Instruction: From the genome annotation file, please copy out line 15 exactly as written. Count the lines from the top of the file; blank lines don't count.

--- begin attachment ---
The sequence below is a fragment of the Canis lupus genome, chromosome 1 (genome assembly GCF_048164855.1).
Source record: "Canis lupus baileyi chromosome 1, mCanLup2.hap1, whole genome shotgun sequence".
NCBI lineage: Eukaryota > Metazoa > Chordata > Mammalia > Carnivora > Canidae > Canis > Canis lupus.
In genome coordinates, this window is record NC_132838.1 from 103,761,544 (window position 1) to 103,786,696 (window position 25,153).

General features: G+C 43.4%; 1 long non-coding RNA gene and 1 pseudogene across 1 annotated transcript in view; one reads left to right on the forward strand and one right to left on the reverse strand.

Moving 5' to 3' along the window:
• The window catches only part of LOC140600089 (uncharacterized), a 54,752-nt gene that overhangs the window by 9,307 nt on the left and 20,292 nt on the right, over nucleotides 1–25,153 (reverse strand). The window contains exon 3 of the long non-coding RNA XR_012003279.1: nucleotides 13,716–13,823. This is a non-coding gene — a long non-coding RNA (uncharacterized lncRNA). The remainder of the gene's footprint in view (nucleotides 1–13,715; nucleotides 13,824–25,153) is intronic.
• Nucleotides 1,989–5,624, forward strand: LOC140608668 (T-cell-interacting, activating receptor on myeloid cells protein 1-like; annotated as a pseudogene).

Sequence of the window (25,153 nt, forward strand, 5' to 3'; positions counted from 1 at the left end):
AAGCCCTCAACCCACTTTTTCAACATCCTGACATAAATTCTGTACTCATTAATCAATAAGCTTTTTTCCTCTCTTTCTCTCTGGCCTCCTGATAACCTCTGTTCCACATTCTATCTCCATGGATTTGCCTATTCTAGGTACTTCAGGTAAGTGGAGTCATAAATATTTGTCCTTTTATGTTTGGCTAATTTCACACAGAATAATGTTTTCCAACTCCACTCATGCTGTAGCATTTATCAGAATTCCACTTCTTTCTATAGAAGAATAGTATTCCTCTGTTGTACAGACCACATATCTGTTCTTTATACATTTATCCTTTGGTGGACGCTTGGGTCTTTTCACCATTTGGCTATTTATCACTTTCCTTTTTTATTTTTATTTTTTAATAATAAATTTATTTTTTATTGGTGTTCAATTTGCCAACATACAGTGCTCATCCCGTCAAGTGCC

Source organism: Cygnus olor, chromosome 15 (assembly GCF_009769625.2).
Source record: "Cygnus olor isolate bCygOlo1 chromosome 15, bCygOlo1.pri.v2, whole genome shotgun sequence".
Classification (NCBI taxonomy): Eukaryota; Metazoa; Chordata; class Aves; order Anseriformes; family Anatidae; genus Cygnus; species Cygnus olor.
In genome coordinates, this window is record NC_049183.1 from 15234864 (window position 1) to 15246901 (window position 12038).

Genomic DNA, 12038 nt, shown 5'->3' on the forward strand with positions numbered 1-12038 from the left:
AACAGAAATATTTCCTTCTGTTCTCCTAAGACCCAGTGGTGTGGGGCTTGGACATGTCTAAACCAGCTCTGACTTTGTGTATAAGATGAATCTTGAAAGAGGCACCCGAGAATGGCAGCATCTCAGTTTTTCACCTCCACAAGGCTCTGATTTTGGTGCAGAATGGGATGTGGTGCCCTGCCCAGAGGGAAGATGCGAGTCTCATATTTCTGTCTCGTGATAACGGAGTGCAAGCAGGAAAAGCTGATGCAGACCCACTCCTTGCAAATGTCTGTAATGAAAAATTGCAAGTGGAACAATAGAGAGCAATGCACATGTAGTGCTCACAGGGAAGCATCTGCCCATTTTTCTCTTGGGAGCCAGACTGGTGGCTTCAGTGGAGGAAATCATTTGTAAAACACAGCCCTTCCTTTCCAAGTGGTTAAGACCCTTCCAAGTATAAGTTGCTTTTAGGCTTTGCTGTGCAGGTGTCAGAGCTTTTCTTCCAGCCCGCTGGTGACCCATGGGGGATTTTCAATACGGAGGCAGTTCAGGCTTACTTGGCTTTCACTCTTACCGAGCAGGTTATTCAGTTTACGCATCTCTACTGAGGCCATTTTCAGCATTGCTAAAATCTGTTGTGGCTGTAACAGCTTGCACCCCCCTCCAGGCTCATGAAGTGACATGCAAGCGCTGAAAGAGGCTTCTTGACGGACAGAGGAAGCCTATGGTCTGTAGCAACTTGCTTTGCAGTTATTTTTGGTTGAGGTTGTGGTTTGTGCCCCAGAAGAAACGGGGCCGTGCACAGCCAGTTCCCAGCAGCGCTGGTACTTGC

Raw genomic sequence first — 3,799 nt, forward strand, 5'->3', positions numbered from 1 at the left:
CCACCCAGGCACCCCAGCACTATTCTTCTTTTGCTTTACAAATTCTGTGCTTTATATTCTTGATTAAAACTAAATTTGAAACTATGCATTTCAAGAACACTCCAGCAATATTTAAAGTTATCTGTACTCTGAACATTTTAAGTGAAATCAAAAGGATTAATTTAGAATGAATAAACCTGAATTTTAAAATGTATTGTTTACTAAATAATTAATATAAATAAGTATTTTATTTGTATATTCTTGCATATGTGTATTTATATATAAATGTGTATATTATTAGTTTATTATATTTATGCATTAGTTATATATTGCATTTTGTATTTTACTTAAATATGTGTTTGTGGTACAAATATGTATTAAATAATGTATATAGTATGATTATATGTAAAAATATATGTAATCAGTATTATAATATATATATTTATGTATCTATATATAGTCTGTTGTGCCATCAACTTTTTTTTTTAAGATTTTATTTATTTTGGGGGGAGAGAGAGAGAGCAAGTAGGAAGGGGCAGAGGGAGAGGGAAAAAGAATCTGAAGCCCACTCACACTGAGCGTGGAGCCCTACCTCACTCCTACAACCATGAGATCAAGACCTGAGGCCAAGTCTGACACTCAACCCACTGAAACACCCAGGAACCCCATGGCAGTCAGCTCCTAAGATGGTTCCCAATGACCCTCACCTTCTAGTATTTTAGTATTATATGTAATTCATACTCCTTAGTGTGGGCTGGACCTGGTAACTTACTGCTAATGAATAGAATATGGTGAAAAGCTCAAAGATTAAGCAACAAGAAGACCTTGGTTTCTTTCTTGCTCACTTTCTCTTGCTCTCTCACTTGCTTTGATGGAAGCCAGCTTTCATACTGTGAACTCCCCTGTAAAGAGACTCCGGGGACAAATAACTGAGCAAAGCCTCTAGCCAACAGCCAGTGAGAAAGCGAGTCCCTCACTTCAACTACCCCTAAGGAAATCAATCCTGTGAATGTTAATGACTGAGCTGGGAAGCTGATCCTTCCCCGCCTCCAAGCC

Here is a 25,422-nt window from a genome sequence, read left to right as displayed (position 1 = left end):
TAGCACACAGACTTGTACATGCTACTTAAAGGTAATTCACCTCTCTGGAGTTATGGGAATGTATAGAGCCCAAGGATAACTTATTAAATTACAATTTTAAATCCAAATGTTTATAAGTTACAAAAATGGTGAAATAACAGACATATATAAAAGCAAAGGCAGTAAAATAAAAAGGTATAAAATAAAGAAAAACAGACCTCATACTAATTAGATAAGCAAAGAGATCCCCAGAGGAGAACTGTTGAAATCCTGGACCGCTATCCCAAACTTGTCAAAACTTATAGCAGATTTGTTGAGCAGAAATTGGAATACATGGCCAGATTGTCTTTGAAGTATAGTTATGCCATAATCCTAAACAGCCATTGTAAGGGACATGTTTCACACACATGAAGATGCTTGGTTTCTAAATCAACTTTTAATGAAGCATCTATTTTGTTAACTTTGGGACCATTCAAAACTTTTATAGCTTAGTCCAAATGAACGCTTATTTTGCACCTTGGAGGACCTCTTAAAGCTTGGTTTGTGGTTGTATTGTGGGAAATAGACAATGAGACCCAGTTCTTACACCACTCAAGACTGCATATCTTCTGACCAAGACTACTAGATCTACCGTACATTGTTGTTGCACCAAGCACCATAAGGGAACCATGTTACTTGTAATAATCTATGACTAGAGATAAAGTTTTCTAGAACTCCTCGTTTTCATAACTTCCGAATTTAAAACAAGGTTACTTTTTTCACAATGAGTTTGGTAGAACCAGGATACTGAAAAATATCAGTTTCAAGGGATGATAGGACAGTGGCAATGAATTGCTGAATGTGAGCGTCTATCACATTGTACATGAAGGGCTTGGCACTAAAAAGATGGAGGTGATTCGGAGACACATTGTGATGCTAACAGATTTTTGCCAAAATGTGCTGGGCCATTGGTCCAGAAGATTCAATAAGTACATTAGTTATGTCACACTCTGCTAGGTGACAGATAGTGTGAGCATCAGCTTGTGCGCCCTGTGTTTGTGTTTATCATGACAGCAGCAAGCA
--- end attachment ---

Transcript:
Genomic DNA, 12038 nt, shown 5'->3' on the forward strand with positions numbered 1-12038 from the left: